The college of NTID at RIT was involved in outcomes assessment well before this process received national attention. As a college, NTID has been actively engaged in the assessment of institutional outcomes since its establishment in 1965. NTID’s unique mission, federal funding and strategic plan have helped shape what our college calls performance indicators and what traditionally has comprised our college’s approach to outcomes assessment.
In 1996, college-level performance indicators were established in response to the Congressionally –mandated Government Performance and Results Act (GPRA). These included a series of institutional effectiveness objectives and benchmarks for: (1) enrollment; (2) diversity (student); (3) retention (first year); (4) graduation; (5) placement; (6) student satisfaction; and (7) alumni satisfaction. These performance outcome indicators have been consistently reported for the college in general, but were not broken down by program.
So, while assessment of institutional outcomes was a part of our collegiate culture for a long time, assessment of student learning outcomes at the program level was more recent. Fortunately, NTID’s Strategic Objectives (1999-2004) placed attention on student outcomes assessment and established a college steering committee, the Student Outcomes Assessment Steering Committee, to help formulate a grassroots approach. The work of the Steering Committee has provided a good beginning for our college planning.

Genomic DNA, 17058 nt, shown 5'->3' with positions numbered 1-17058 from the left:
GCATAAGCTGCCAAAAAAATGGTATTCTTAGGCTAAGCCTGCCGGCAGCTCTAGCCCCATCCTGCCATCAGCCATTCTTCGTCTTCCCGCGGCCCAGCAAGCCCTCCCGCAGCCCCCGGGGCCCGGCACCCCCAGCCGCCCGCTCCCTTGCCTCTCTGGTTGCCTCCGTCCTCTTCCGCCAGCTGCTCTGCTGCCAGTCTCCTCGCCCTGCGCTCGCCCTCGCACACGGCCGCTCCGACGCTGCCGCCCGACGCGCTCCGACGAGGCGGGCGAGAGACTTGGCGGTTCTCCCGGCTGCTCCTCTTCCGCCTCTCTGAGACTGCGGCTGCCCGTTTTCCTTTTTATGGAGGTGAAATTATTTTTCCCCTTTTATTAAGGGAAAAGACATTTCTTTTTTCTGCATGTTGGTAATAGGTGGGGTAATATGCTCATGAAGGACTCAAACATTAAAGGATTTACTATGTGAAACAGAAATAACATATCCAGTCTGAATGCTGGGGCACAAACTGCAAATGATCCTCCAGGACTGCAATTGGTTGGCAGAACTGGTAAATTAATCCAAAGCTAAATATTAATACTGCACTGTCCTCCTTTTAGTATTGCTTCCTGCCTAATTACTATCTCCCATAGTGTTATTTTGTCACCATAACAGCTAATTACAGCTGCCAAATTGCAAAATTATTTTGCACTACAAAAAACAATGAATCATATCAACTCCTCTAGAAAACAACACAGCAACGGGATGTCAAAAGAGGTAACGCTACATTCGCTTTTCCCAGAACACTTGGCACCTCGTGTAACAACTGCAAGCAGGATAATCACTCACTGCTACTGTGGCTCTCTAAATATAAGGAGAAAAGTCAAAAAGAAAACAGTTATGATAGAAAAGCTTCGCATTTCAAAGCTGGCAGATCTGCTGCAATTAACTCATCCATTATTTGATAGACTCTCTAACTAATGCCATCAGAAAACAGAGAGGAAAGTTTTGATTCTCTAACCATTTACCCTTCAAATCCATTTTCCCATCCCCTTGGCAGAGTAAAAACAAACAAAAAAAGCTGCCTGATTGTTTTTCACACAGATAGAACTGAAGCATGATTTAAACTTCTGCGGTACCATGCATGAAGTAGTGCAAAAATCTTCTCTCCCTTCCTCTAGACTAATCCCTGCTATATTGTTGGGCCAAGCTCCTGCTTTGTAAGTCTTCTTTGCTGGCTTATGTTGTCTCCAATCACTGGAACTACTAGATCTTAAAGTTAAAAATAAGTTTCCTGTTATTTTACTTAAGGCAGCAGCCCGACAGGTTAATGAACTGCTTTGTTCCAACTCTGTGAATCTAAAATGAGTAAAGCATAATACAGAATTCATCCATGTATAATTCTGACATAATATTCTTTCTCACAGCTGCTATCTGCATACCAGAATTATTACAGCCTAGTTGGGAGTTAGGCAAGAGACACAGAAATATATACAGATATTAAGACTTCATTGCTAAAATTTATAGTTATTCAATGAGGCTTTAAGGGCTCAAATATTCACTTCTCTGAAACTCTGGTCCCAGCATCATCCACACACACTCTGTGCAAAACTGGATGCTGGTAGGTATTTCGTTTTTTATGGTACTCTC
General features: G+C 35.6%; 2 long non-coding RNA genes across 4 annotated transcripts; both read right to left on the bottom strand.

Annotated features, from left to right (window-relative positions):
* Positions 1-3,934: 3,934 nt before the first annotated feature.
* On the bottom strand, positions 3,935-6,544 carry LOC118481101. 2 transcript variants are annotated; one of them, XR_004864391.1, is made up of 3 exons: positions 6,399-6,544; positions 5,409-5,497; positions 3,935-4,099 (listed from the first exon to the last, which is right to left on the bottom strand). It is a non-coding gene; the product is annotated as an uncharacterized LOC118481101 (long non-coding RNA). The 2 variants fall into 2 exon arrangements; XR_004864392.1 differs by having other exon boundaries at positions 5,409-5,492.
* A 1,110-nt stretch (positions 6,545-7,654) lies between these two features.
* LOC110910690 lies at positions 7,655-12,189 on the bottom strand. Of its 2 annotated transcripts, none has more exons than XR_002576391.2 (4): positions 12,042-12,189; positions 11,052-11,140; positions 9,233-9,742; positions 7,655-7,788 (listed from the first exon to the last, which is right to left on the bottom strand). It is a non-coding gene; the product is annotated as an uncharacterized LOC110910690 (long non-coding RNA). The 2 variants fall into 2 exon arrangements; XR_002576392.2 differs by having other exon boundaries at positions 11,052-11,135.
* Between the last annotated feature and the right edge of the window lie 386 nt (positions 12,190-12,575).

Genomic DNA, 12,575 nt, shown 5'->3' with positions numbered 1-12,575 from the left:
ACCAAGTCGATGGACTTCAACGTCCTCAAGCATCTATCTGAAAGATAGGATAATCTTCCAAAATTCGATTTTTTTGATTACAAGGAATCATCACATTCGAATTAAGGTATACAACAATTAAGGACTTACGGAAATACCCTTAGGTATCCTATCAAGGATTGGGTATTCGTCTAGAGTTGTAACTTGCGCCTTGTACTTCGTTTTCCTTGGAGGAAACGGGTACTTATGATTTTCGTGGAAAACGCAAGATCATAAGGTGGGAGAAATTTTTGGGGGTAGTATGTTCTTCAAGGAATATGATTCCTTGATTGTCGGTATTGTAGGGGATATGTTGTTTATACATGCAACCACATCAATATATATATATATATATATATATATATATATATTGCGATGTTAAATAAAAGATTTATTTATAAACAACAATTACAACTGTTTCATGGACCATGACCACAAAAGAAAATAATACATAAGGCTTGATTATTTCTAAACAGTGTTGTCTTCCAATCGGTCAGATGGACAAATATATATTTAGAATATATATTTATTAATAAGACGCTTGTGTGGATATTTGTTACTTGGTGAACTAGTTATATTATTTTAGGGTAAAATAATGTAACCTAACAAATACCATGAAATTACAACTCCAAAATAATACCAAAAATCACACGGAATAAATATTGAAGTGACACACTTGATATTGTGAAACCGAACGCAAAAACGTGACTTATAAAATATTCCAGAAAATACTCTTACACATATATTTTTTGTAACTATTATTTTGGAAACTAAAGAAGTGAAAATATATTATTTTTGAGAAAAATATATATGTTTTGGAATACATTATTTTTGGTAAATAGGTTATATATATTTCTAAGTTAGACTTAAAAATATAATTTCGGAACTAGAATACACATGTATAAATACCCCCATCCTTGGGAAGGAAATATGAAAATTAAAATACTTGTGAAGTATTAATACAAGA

At about the same time the Strategic Objectives were drafted, the Middle States Association (MSA) of Colleges and Schools began to place special emphasis on the assessment of student academic achievement as part of its accreditation process. In concurrence with and in response to that emphasis, the Dean charged the already established Steering Committee with oversight of the student outcomes assessment efforts to ready the college for its next scheduled MSA review.
The NTID system of assessment was uniquely unit-based and faculty-driven. The June 2001 Report of the Steering Committee on Outcomes Assessment explained this approach in the following way:
- NTID’s Strategic Plan (1992) established six domains of graduation exit competencies. These domains and their associated sub-competencies lay the framework for student outcomes assessment.
- Our accrediting body pointed out during its site visit in 1997 that NTID needed to develop a coherent approach to outcomes assessment. In their report, Middle States Association (MSA) indicated that NTID should invest further attention to student outcomes:
- "Outcomes-based measures should be more fully developed, with the inclusion of students in process-oriented, self evaluation based upon clearly communicated competencies and indicators." (Middle States Association Accreditation Site Visit Report to RIT, 1997)
- As a result, NTID’s Leadership Team requested outcomes assessment be included as one of the targeted initiatives within the NTID’s Strategic Initiatives Blueprint (1999-2004). The Blueprint specified that the central purpose of the outcomes assessment plan would be to:
- Improve teaching and learning, to contribute to the personal development of students, to ensure institutional improvement and to facilitate accountability.